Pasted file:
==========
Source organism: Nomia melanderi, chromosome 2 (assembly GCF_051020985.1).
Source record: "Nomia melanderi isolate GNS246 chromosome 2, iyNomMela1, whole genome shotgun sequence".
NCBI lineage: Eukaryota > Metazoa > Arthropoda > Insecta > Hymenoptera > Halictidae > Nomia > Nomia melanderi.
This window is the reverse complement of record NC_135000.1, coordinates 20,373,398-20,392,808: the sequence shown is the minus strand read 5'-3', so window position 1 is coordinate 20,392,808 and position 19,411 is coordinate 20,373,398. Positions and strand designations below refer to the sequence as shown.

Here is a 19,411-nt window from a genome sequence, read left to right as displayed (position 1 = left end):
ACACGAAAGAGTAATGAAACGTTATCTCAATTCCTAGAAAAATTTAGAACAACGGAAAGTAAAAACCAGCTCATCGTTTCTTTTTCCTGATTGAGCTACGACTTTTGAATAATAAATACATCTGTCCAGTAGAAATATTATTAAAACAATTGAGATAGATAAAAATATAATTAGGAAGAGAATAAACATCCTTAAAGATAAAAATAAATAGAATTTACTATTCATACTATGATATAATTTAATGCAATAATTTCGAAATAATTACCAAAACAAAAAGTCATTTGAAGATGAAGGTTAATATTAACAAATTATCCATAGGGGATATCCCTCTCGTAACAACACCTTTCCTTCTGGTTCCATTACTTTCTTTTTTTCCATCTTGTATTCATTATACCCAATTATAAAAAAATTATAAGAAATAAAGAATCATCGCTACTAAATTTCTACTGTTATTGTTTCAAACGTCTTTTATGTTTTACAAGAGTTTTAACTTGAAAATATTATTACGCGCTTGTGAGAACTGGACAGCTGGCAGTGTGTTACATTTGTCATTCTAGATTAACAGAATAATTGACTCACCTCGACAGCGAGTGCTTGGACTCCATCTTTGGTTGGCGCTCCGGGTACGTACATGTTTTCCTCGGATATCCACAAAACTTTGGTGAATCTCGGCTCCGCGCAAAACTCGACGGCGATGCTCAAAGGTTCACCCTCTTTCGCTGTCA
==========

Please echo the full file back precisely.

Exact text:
Source organism: Nomia melanderi, chromosome 2 (assembly GCF_051020985.1).
Source record: "Nomia melanderi isolate GNS246 chromosome 2, iyNomMela1, whole genome shotgun sequence".
NCBI lineage: Eukaryota > Metazoa > Arthropoda > Insecta > Hymenoptera > Halictidae > Nomia > Nomia melanderi.
This window is the reverse complement of record NC_135000.1, coordinates 20,373,398-20,392,808: the sequence shown is the minus strand read 5'-3', so window position 1 is coordinate 20,392,808 and position 19,411 is coordinate 20,373,398. Positions and strand designations below refer to the sequence as shown.

Here is a 19,411-nt window from a genome sequence, read left to right as displayed (position 1 = left end):
ACACGAAAGAGTAATGAAACGTTATCTCAATTCCTAGAAAAATTTAGAACAACGGAAAGTAAAAACCAGCTCATCGTTTCTTTTTCCTGATTGAGCTACGACTTTTGAATAATAAATACATCTGTCCAGTAGAAATATTATTAAAACAATTGAGATAGATAAAAATATAATTAGGAAGAGAATAAACATCCTTAAAGATAAAAATAAATAGAATTTACTATTCATACTATGATATAATTTAATGCAATAATTTCGAAATAATTACCAAAACAAAAAGTCATTTGAAGATGAAGGTTAATATTAACAAATTATCCATAGGGGATATCCCTCTCGTAACAACACCTTTCCTTCTGGTTCCATTACTTTCTTTTTTTCCATCTTGTATTCATTATACCCAATTATAAAAAAATTATAAGAAATAAAGAATCATCGCTACTAAATTTCTACTGTTATTGTTTCAAACGTCTTTTATGTTTTACAAGAGTTTTAACTTGAAAATATTATTACGCGCTTGTGAGAACTGGACAGCTGGCAGTGTGTTACATTTGTCATTCTAGATTAACAGAATAATTGACTCACCTCGACAGCGAGTGCTTGGACTCCATCTTTGGTTGGCGCTCCGGGTACGTACATGTTTTCCTCGGATATCCACAAAACTTTGGTGAATCTCGGCTCCGCGCAAAACTCGACGGCGATGCTCAAAGGTTCACCCTCTTTCGCTGTCA